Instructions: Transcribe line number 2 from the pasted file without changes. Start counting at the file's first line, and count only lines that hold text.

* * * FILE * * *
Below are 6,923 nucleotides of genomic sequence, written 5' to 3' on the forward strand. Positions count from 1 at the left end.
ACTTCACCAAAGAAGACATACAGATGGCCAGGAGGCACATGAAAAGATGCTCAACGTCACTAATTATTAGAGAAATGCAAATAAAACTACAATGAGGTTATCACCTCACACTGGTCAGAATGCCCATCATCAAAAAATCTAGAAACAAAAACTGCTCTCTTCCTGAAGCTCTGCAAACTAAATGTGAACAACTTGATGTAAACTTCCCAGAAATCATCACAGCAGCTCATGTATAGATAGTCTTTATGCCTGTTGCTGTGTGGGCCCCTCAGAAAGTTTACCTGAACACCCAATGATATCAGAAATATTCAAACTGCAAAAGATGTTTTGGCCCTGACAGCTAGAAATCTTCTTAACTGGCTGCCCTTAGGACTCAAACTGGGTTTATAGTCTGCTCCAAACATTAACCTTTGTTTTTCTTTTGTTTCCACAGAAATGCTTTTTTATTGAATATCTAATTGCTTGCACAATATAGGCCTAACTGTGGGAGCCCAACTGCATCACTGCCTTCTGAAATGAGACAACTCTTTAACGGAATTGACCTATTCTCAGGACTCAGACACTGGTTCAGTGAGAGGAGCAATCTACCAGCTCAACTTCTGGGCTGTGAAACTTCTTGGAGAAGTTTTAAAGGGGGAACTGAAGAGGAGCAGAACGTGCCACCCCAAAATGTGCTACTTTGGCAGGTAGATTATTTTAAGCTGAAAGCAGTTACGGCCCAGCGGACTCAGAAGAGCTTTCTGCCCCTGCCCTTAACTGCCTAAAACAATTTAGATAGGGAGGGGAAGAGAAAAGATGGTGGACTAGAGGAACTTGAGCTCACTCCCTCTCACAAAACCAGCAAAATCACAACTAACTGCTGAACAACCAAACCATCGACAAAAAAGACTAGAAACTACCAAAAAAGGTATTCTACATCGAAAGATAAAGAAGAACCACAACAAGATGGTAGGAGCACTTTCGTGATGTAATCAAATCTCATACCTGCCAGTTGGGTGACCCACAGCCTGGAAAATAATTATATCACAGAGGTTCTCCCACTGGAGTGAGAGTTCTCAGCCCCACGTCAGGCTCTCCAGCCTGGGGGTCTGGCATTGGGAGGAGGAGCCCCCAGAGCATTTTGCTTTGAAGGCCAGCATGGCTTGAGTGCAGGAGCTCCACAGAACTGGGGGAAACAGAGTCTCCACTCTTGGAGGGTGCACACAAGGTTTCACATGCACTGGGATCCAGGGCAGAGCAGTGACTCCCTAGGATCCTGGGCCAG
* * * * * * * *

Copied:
ACTTCACCAAAGAAGACATACAGATGGCCAGGAGGCACATGAAAAGATGCTCAACGTCACTAATTATTAGAGAAATGCAAATAAAACTACAATGAGGTTATCACCTCACACTGGTCAGAATGCCCATCATCAAAAAATCTAGAAACAAAAACTGCTCTCTTCCTGAAGCTCTGCAAACTAAATGTGAACAACTTGATGTAAACTTCCCAGAAATCATCACAGCAGCTCATGTATAGATAGTCTTTATGCCTGTTGCTGTGTGGGCCCCTCAGAAAGTTTACCTGAACACCCAATGATATCAGAAATATTCAAACTGCAAAAGATGTTTTGGCCCTGACAGCTAGAAATCTTCTTAACTGGCTGCCCTTAGGACTCAAACTGGGTTTATAGTCTGCTCCAAACATTAACCTTTGTTTTTCTTTTGTTTCCACAGAAATGCTTTTTTATTGAATATCTAATTGCTTGCACAATATAGGCCTAACTGTGGGAGCCCAACTGCATCACTGCCTTCTGAAATGAGACAACTCTTTAACGGAATTGACCTATTCTCAGGACTCAGACACTGGTTCAGTGAGAGGAGCAATCTACCAGCTCAACTTCTGGGCTGTGAAACTTCTTGGAGAAGTTTTAAAGGGGGAACTGAAGAGGAGCAGAACGTGCCACCCCAAAATGTGCTACTTTGGCAGGTAGATTATTTTAAGCTGAAAGCAGTTACGGCCCAGCGGACTCAGAAGAGCTTTCTGCCCCTGCCCTTAACTGCCTAAAACAATTTAGATAGGGAGGGGAAGAGAAAAGATGGTGGACTAGAGGAACTTGAGCTCACTCCCTCTCACAAAACCAGCAAAATCACAACTAACTGCTGAACAACCAAACCATCGACAAAAAAGACTAGAAACTACCAAAAAAGGTATTCTACATCGAAAGATAAAGAAGAACCACAACAAGATGGTAGGAGCACTTTCGTGATGTAATCAAATCTCATACCTGCCAGTTGGGTGACCCACAGCCTGGAAAATAATTATATCACAGAGGTTCTCCCACTGGAGTGAGAGTTCTCAGCCCCACGTCAGGCTCTCCAGCCTGGGGGTCTGGCATTGGGAGGAGGAGCCCCCAGAGCATTTTGCTTTGAAGGCCAGCATGGCTTGAGTGCAGGAGCTCCACAGAACTGGGGGAAACAGAGTCTCCACTCTTGGAGGGTGCACACAAGGTTTCACATGCACTGGGATCCAGGGCAGAGCAGTGACTCCCTAGGATCCTGGGCCAG